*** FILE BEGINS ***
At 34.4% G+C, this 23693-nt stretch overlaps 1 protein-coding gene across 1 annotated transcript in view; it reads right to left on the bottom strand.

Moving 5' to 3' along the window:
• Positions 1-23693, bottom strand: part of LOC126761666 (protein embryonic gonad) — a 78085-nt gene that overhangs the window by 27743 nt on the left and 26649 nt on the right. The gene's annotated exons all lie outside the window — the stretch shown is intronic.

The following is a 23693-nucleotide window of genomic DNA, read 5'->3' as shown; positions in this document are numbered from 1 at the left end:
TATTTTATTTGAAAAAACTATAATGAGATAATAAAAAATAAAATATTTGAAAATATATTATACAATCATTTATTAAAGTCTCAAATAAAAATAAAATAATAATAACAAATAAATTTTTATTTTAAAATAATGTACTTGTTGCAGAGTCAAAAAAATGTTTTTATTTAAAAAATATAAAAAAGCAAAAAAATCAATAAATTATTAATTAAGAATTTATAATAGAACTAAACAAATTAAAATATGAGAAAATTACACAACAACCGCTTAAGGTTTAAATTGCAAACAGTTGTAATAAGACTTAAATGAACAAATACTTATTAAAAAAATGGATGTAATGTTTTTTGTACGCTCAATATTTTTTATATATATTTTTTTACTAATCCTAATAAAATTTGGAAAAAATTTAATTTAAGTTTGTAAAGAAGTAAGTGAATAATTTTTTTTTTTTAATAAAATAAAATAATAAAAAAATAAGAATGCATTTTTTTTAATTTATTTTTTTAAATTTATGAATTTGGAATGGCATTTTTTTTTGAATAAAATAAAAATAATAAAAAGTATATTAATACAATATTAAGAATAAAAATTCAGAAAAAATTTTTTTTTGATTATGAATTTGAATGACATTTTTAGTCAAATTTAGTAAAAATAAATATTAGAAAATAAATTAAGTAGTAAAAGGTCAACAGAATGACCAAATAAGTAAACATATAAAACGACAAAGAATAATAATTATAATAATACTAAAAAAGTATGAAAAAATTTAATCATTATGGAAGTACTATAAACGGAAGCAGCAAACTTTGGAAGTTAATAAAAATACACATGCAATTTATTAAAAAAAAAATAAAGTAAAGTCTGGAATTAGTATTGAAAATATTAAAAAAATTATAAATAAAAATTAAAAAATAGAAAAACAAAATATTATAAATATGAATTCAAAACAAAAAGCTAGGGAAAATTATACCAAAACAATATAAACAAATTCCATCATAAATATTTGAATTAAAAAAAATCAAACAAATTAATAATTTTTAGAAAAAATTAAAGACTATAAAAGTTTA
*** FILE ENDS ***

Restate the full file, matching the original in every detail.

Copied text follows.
At 34.4% G+C, this 23693-nt stretch overlaps 1 protein-coding gene across 1 annotated transcript in view; it reads right to left on the bottom strand.

Moving 5' to 3' along the window:
• Positions 1-23693, bottom strand: part of LOC126761666 (protein embryonic gonad) — a 78085-nt gene that overhangs the window by 27743 nt on the left and 26649 nt on the right. The gene's annotated exons all lie outside the window — the stretch shown is intronic.

The following is a 23693-nucleotide window of genomic DNA, read 5'->3' as shown; positions in this document are numbered from 1 at the left end:
TATTTTATTTGAAAAAACTATAATGAGATAATAAAAAATAAAATATTTGAAAATATATTATACAATCATTTATTAAAGTCTCAAATAAAAATAAAATAATAATAACAAATAAATTTTTATTTTAAAATAATGTACTTGTTGCAGAGTCAAAAAAATGTTTTTATTTAAAAAATATAAAAAAGCAAAAAAATCAATAAATTATTAATTAAGAATTTATAATAGAACTAAACAAATTAAAATATGAGAAAATTACACAACAACCGCTTAAGGTTTAAATTGCAAACAGTTGTAATAAGACTTAAATGAACAAATACTTATTAAAAAAATGGATGTAATGTTTTTTGTACGCTCAATATTTTTTATATATATTTTTTTACTAATCCTAATAAAATTTGGAAAAAATTTAATTTAAGTTTGTAAAGAAGTAAGTGAATAATTTTTTTTTTTTAATAAAATAAAATAATAAAAAAATAAGAATGCATTTTTTTTAATTTATTTTTTTAAATTTATGAATTTGGAATGGCATTTTTTTTTGAATAAAATAAAAATAATAAAAAGTATATTAATACAATATTAAGAATAAAAATTCAGAAAAAATTTTTTTTTGATTATGAATTTGAATGACATTTTTAGTCAAATTTAGTAAAAATAAATATTAGAAAATAAATTAAGTAGTAAAAGGTCAACAGAATGACCAAATAAGTAAACATATAAAACGACAAAGAATAATAATTATAATAATACTAAAAAAGTATGAAAAAATTTAATCATTATGGAAGTACTATAAACGGAAGCAGCAAACTTTGGAAGTTAATAAAAATACACATGCAATTTATTAAAAAAAAAATAAAGTAAAGTCTGGAATTAGTATTGAAAATATTAAAAAAATTATAAATAAAAATTAAAAAATAGAAAAACAAAATATTATAAATATGAATTCAAAACAAAAAGCTAGGGAAAATTATACCAAAACAATATAAACAAATTCCATCATAAATATTTGAATTAAAAAAAATCAAACAAATTAATAATTTTTAGAAAAAATTAAAGACTATAAAAGTTTA